Large study provides new insights in autism's genetic code

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Thursday, February 22, 2007

Ideogram of the human chromosome 11

In the largest study of its kind, a genetic analysis of 1,168 families with multiple cases of autism has identified genetic links to autism. A previously overlooked stretch of DNA on chromosome 11 implicates a gene called neurexin 1 and increases the evidence for the involvement of neurexins and genes related to glutamate transmission in the brain.

Genetic studies of autism have previously been undertaken; however the new study involves the collaboration of more than 120 scientists from more than 50 institutions representing 19 countries who pooled their data as part of the Autism Genome Project. The findings were published in the Feb. 18 issue of Nature Genetics.

Bob Wright, co-founder of Autism Speaks, a non-profit organization dedicated to increasing awareness of autism, said: "The identification of susceptibility genes will provide profound new insight into the basis of autism offering a route to breakthroughs in new treatments in support of families." Autism Speaks funded this project in conjunction with the U.S. National Institutes of Health.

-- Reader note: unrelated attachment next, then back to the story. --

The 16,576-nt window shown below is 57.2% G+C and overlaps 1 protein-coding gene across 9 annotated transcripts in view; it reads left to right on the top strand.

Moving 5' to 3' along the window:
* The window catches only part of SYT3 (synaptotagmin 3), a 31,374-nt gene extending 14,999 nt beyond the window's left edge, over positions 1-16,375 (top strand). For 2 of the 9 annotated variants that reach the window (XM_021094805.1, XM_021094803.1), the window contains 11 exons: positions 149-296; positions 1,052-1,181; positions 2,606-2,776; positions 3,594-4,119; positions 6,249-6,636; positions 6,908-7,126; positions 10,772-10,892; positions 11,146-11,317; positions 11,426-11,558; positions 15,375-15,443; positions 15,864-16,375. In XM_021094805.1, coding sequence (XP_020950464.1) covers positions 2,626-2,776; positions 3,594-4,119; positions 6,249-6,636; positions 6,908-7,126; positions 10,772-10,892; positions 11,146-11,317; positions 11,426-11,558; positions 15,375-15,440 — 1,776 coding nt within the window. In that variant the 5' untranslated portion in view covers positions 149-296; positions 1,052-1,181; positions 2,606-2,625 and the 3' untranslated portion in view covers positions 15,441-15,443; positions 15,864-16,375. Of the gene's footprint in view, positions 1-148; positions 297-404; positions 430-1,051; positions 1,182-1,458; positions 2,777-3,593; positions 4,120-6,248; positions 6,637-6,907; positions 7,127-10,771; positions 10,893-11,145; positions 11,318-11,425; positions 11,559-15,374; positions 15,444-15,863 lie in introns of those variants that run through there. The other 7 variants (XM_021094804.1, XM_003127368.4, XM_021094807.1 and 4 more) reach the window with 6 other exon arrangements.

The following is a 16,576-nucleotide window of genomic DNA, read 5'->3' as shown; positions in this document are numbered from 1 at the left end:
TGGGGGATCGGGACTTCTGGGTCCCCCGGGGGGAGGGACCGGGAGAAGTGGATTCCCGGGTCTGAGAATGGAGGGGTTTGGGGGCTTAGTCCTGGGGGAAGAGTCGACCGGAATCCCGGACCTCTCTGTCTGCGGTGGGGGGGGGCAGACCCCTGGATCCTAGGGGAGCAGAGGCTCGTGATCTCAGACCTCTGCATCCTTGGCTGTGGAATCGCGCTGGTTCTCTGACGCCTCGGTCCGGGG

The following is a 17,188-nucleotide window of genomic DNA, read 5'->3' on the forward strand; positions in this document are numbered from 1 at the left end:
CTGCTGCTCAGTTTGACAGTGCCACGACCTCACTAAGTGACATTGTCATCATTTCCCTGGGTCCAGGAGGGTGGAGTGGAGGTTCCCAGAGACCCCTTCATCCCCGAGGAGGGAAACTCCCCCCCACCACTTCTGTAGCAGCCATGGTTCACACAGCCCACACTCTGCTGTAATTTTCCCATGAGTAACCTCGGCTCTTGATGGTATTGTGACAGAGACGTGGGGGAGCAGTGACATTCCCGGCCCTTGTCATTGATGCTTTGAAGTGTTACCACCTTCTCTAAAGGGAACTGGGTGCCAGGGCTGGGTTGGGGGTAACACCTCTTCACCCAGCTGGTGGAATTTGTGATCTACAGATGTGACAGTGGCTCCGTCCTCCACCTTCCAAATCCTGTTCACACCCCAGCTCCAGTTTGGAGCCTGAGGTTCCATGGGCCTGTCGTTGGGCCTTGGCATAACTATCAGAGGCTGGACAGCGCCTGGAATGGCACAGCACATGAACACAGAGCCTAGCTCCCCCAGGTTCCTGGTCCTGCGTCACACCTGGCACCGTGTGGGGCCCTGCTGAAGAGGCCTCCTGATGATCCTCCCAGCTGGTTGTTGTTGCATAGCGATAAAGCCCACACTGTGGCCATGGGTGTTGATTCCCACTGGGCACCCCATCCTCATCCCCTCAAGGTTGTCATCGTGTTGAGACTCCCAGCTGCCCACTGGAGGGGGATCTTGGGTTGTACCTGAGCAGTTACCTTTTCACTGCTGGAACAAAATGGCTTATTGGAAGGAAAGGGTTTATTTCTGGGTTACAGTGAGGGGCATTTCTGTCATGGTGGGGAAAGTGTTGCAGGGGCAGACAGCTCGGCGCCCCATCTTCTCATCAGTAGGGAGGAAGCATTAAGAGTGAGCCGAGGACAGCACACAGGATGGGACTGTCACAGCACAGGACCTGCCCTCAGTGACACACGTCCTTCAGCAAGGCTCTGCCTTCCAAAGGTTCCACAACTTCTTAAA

Joachim Hallmayer, MD, associate professor of psychiatry at Stanford and chair of the collaboration's executive committee, explains what is next: “While promising, these results need to be followed up with more refined genetic maps to home in on other specific candidate genes. We also need to look more closely at chromosomal anomalies in large samples of children with autism.” In the paper, researchers caution that the genetic foundation of autism probably involves multiple genes and chromosomal abnormalities.

Autism affects about one in every 150 children, and the CDC has called it an "urgent health concern". Autism is a developmental disorder which impairs social interaction, communication and features restricted and repetitive interests and activities. Twin studies and other research clearly suggest a genetic basis for the condition. Currently there is no cure for autism, but both behavioral or sensory interventions and drugs can influence the symptoms.

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